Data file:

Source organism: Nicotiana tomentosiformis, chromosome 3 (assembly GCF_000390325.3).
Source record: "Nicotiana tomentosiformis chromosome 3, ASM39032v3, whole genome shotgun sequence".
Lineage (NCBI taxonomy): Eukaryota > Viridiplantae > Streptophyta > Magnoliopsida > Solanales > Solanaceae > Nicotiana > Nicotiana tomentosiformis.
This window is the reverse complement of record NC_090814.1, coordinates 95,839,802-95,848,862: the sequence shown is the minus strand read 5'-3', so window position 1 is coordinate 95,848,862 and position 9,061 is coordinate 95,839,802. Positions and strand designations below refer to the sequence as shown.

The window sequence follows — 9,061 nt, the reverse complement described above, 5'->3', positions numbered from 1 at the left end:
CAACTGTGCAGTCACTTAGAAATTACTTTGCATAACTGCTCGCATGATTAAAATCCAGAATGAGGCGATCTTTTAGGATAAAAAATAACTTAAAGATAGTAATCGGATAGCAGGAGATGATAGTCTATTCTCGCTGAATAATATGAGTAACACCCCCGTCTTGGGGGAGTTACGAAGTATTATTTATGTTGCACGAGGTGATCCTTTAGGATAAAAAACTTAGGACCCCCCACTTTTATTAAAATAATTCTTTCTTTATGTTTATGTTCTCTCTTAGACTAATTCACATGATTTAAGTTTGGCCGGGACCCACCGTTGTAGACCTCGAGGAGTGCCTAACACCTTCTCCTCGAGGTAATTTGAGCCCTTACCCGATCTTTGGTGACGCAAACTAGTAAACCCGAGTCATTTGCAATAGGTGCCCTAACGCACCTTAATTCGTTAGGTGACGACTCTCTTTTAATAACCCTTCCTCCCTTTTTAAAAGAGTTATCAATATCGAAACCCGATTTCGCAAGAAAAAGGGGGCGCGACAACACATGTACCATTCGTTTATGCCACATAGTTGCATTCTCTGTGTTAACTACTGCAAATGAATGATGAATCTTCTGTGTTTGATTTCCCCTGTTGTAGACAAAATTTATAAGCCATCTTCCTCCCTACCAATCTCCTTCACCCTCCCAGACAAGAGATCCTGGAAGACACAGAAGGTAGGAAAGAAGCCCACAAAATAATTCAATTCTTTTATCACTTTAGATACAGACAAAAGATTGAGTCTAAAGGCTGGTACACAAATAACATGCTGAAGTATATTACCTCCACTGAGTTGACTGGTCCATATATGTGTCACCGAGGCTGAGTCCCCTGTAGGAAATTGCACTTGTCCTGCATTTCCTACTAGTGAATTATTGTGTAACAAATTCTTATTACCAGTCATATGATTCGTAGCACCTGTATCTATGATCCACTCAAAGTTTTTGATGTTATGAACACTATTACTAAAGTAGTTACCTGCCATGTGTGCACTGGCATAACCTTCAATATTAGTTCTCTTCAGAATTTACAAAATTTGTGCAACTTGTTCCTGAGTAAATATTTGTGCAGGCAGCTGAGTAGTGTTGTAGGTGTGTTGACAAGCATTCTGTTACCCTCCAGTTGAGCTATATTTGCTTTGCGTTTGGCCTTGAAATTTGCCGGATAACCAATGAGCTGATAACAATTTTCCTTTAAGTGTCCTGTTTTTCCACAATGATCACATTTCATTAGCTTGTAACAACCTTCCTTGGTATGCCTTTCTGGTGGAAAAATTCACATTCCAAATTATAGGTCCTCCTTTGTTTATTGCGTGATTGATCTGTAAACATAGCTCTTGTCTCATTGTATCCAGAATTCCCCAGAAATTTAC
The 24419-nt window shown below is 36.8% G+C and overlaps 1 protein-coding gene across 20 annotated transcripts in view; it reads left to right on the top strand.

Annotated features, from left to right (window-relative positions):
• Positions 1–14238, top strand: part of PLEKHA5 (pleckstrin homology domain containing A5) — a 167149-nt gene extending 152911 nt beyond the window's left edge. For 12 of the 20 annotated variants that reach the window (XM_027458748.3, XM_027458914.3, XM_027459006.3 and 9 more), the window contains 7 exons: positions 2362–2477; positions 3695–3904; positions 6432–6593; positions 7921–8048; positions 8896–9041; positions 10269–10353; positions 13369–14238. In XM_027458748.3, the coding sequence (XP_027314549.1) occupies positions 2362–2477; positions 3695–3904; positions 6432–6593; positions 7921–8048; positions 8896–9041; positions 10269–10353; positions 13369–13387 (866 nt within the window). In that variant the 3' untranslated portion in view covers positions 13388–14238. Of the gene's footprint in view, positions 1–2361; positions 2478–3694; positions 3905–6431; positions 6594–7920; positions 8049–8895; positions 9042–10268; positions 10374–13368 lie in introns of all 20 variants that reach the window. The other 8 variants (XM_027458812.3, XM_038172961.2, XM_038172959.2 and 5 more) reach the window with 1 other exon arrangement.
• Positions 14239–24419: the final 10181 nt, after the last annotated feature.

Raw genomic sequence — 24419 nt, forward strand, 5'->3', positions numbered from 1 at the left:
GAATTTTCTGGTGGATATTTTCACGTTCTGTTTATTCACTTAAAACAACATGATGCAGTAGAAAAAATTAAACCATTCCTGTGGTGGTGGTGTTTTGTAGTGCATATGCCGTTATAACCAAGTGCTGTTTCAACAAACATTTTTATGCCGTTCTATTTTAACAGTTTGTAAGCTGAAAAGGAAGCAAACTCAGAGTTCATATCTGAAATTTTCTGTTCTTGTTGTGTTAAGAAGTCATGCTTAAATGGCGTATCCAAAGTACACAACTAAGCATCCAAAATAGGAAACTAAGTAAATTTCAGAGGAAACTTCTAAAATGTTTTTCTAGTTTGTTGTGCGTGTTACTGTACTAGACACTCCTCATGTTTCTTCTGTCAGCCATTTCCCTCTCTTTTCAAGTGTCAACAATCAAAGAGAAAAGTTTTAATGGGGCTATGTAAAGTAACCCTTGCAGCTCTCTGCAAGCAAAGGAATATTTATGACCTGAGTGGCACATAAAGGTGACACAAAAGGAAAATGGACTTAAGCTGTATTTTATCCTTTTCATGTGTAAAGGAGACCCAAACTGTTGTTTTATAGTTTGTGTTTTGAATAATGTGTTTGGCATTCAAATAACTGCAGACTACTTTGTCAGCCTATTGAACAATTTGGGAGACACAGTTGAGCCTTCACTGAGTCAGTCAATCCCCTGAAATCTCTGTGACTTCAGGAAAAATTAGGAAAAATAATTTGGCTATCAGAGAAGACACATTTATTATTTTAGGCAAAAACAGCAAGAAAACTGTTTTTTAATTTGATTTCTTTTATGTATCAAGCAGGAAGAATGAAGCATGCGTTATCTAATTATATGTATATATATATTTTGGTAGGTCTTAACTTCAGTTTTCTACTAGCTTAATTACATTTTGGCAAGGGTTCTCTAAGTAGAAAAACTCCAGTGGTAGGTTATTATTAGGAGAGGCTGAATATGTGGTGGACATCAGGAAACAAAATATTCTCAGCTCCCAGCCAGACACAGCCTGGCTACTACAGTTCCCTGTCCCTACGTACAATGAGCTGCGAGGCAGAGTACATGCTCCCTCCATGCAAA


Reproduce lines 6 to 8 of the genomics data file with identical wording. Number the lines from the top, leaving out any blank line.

CAACTGTGCAGTCACTTAGAAATTACTTTGCATAACTGCTCGCATGATTAAAATCCAGAATGAGGCGATCTTTTAGGATAAAAAATAACTTAAAGATAGTAATCGGATAGCAGGAGATGATAGTCTATTCTCGCTGAATAATATGAGTAACACCCCCGTCTTGGGGGAGTTACGAAGTATTATTTATGTTGCACGAGGTGATCCTTTAGGATAAAAAACTTAGGACCCCCCACTTTTATTAAAATAATTCTTTCTTTATGTTTATGTTCTCTCTTAGACTAATTCACATGATTTAAGTTTGGCCGGGACCCACCGTTGTAGACCTCGAGGAGTGCCTAACACCTTCTCCTCGAGGTAATTTGAGCCCTTACCCGATCTTTGGTGACGCAAACTAGTAAACCCGAGTCATTTGCAATAGGTGCCCTAACGCACCTTAATTCGTTAGGTGACGACTCTCTTTTAATAACCCTTCCTCCCTTTTTAAAAGAGTTATCAATATCGAAACCCGATTTCGCAAGAAAAAGGGGGCGCGACAACACATGTACCATTCGTTTATGCCACATAGTTGCATTCTCTGTGTTAACTACTGCAAATGAATGATGAATCTTCTGTGTTTGATTTCCCCTGTTGTAGACAAAATTTATAAGCCATCTTCCTCCCTACCAATCTCCTTCACCCTCCCAGACAAGAGATCCTGGAAGACACAGAAGGTAGGAAAGAAGCCCACAAAATAATTCAATTCTTTTATCACTTTAGATACAGACAAAAGATTGAGTCTAAAGGCTGGTACACAAATAACATGCTGAAGTATATTACCTCCACTGAGTTGACTGGTCCATATATGTGTCACCGAGGCTGAGTCCCCTGTAGGAAATTGCACTTGTCCTGCATTTCCTACTAGTGAATTATTGTGTAACAAATTCTTATTACCAGTCATATGATTCGTAGCACCTGTATCTATGATCCACTCAAAGTTTTTGATGTTATGAACACTATTACTAAAGTAGTTACCTGCCATGTGTGCACTGGCATAACCTTCAATATTAGTTCTCTTCAGAATTTACAAAATTTGTGCAACTTGTTCCTGAGTAAATATTTGTGCAGGCAGCTGAGTAGTGTTGTAGGTGTGTTGACAAGCATTCTGTTACCCTCCAGTTGAGCTATATTTGCTTTGCGTTTGGCCTTGAAATTTGCCGGATAACCAATGAGCTGATAACAATTTTCCTTTAAGTGTCCTGTTTTTCCACAATGATCACATTTCATTAGCTTGTAACAACCTTCCTTGGTATGCCTTTCTGGTGGAAAAATTCACATTCCAAATTATAGGTCCTCCTTTGTTTATTGCGTGATTGATCTGTAAACATAGCTCTTGTCTCATTGTATCCAGAATTCCCCAGAAATTTAC
The 24419-nt window shown below is 36.8% G+C and overlaps 1 protein-coding gene across 20 annotated transcripts in view; it reads left to right on the top strand.

Annotated features, from left to right (window-relative positions):